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Cash strapped Alberta rethinking highway maintenance

Cash strapped Alberta rethinking highway maintenance

The province of Alberta is strapped for cash, and the government is rethinking its priorities in terms of highway-related maintenance, both in the short and long-term.

Highway 40 in Kananaskis Country, Alberta

In a brief statement during the Alberta Motor Transport Association’s annual convention, Alberta Transportation Deputy Minister Shaun Hammond said every proposed infrastructure project must be considered under the following guidelines: social, economic and environmental impacts.

It’s expected that there will be more environmental issues to contend with in the future.

In Red Deer specifically, diesel engines have continued to what’s deemed the worst air quality in Canada, causing a need for fuel savings to begin as soon as possible.

How do savings work into Alberta’s bigger plan? Savings come from burning less fuel, which will help fleets reinvest their funding in operations.

With a focus on environmentally friendly practices, funding can be restored to transportation companies.

When it comes to building commercial vehicle rest areas, the government is considering having them built in specific areas that can provide related services.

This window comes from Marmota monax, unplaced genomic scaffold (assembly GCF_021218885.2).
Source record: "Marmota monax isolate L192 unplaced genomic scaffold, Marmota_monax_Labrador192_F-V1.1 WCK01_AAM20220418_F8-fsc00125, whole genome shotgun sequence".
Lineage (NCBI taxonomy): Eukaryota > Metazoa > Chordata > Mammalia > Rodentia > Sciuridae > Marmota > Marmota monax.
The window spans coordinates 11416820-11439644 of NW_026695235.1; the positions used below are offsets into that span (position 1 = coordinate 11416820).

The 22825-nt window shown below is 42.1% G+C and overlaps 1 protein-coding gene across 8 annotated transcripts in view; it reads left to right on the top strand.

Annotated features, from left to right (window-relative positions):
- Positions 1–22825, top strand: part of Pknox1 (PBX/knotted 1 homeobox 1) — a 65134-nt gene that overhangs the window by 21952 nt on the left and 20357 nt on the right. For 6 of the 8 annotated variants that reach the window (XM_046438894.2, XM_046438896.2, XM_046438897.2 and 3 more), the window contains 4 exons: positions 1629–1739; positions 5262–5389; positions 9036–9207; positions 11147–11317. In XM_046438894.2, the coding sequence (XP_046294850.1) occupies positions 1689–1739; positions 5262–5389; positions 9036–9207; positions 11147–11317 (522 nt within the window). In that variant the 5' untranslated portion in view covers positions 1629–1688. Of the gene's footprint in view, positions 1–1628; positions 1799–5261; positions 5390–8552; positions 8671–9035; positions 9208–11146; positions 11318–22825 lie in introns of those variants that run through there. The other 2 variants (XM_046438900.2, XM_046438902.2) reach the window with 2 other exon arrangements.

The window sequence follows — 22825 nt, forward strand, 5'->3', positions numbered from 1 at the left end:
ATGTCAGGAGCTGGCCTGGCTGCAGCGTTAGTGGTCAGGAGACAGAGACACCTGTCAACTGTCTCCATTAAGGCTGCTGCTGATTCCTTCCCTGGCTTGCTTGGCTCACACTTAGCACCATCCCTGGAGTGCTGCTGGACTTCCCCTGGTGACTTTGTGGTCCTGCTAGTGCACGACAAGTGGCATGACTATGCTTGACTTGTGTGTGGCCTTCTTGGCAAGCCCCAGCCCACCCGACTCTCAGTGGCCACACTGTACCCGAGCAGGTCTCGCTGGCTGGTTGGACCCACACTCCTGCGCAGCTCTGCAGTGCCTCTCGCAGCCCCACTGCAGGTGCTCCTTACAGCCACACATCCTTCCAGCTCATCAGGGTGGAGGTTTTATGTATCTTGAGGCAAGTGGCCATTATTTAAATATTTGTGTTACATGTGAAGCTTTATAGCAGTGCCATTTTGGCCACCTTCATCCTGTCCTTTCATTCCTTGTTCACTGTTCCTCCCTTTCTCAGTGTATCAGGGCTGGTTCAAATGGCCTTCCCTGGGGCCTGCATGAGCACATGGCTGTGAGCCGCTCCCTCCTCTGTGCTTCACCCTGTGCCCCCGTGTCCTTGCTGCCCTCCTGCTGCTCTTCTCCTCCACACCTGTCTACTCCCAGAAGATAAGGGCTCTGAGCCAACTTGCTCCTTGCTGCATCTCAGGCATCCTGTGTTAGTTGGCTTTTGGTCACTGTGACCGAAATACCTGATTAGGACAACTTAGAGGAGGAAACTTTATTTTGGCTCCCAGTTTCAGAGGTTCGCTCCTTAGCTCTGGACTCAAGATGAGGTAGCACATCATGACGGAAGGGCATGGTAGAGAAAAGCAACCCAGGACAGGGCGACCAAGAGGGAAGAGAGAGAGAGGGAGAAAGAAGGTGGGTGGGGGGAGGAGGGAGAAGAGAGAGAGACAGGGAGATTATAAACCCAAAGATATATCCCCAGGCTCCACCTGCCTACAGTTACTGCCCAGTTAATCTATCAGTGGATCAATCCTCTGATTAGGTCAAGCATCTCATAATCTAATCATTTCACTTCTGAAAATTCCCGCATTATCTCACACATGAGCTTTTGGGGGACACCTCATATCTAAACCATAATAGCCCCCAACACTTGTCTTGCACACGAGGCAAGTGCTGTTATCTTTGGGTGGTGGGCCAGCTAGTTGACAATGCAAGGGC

Finally, the government is considering using performance standards to identify how useable a road is before funding is appropriated for the repair, despite the fact that a significant number of bridges and roads are coming to their life’s end. By looking at the bigger picture in terms of what Alberta’s highways should look like, the government can focus their efforts on needed repairs versus wanted repairs.

The decisions and processes the government will take are dependent on Alberta’s bigger plans spanning decades from now.

It all needs to be done in the context of what Alberta’s highway network should look like decades from now, and identifying key shortcomings like the need for a second border crossing open around the clock. The goal is to move goods through a series of hubs, and even spur the economy in smaller communities, he said. “This whole notion of corridors and hubs is where we’re looking.”

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